BACK TO BASICS - ALL ABOUT THE ORIGINAL ROULETTE
Initially out for coming up with the world’s
very first perpetuum mobile machine, French mathematician and innovator Blaise
Pascal ended up creating what would later become the staple of every modern-day
casino. The “Roulette” (little wheel, in translation) became so popular, one of
the most iconic land-based venues in existence just had to have it among its
collection of other gambling activities it offered at the time. Hence, Monaco’s
Casino de Monte-Carlo was the first to house the highly controversial
We say “controversial” because some associate the Roulette’s origin story with a particular piece of mystical lore that says the co-creator of today’s Roulette (that features a single 0), François Blanc, actually sold his soul to the devil for the secrets of the game. The irrefutable proof: the sum of all numbers displayed on a European roulette equals 666 – alternatively referred to as “number of the beast”, as mentioned in religious writings. In reality, the first Roulette was designed as a combination of the Italian game Biribi and another rudimentary gaming wheel invented during 1720.
Original Roulette vs. Most Popular Variation
Over the decades, a lot of different roulette designs started to pop up. Some digital variants combine the original mechanics with features loaned from other successful games developed in the meantime (and not necessarily gambling games). A prime example of this would be the Pinball Roulette that merge the two in one thrilling casino game with multipliers on the side. Other designs took a stab at the shape of the wheel itself, turning it into a star, like in the “Lucky Star” roulette version. Some have incorporated multiple balls or wheels, and the list is only kicking off.
The most popular version, however, is the American Roulette with one very clear distinction: it features a 0 and a double 0 pocket, thus bringing both the total number of marked pockets up to 38 (as opposed to the standard 37) and the house edge to 5.26% (in contrast to the regular 2.7%). The American Roulette also brings the “imprisonment rule” to the table. The new rule dictates what could happen to a player’s chips if the ball lands on the 0 pocket after an even money bet is placed. Should this happen, the players have the option to collect half of the initial stake at round end or let the bet become “imprisoned” for the duration of the following round. If the ball lands on the player’s number next time around, the stake is released in full.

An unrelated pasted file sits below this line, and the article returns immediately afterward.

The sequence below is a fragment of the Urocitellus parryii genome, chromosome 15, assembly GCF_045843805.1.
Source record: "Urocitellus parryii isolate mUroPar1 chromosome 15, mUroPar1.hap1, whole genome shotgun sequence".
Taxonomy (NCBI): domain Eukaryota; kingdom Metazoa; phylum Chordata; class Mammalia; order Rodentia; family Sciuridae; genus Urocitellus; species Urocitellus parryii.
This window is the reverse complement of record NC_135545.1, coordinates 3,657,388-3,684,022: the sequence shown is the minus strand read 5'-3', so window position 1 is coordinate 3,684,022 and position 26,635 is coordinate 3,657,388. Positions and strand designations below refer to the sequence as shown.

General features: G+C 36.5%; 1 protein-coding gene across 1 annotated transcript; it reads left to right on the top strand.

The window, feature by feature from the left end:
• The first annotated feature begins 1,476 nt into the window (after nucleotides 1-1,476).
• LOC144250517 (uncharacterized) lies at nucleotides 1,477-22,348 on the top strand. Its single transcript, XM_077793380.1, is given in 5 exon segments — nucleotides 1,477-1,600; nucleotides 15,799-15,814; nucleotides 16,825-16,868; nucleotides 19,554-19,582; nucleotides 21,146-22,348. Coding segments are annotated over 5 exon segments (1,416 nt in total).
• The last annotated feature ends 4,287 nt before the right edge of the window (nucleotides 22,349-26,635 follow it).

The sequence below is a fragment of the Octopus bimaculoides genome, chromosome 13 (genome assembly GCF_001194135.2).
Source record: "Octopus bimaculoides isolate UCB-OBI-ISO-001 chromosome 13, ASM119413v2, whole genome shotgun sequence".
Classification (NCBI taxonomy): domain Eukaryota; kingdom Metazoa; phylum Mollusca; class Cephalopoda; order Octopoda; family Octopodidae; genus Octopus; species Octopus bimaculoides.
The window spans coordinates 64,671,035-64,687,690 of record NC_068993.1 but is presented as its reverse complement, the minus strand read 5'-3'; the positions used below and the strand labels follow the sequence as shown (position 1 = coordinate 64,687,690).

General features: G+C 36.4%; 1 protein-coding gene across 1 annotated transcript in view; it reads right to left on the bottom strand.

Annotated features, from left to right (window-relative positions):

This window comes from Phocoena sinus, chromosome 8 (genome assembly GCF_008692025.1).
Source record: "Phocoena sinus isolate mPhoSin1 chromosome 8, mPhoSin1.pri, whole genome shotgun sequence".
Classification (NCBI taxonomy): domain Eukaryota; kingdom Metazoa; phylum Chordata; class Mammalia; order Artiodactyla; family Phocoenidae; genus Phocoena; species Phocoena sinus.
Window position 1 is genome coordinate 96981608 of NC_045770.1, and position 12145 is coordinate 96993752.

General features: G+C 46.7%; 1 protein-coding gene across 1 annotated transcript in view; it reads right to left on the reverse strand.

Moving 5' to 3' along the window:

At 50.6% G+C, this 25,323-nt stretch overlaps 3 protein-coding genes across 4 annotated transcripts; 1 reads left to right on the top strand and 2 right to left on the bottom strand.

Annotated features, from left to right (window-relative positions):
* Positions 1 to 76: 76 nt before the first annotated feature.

Much like the game it serves, the rule itself comes in a few different shapes and forms, but the three most common ones are:
1. France – referring to bets staked on even chances lines, the players that initially bet on red or black receive the full bet amount back if the ball lands on a same color-based prediction during the round following the “imprisonment”;
2. Berlin – where the imprisoned stakes can be moved from one number to another in between spins;
3. Holland – if the ball lands on 0 twice in a row, the player needs to correctly predict the outcome of the next two consecutive rounds in order to release the full bet amount from “imprisonment”.
When “la partage” is employed, “imprisonment” no longer applies. Rather, the player receives half of the initial stake back, with the house keeping the other half. Players that want to pick up on the basics can find mini-roulette versions at online casinos that feature only 12 numbers and the notorious 0.
Another notable difference between the two is the significant gap in house edge that ultimately dictates the outcome of each round. While one could argue players can also influence the ever-shifting advantage back in their favor by using betting systems (the Paroli System in this case, that talks about doubling down on the stake with every new win), a 2.56% edge difference is still pretty significant. Put into perspective, it’s almost double the European Roulette’s house advantage (2.7%)
At the same time, thanks to new technologies and game mechanics, as previously stated, there are online versions that incorporate slot-like features from multipliers all the way to progressive jackpots. An overall strong suit of Roulette is also represented by the huge variety of bets one could place. Drifting away from the base bets, players can choose to play a range of special ones that take into account columns or dozens of numbers at a time. Lastly, there is a special bet available only for the European Roulette called “trio” that allows players to bet on two sets of combinations between 0,1,2 and 0,2,3.
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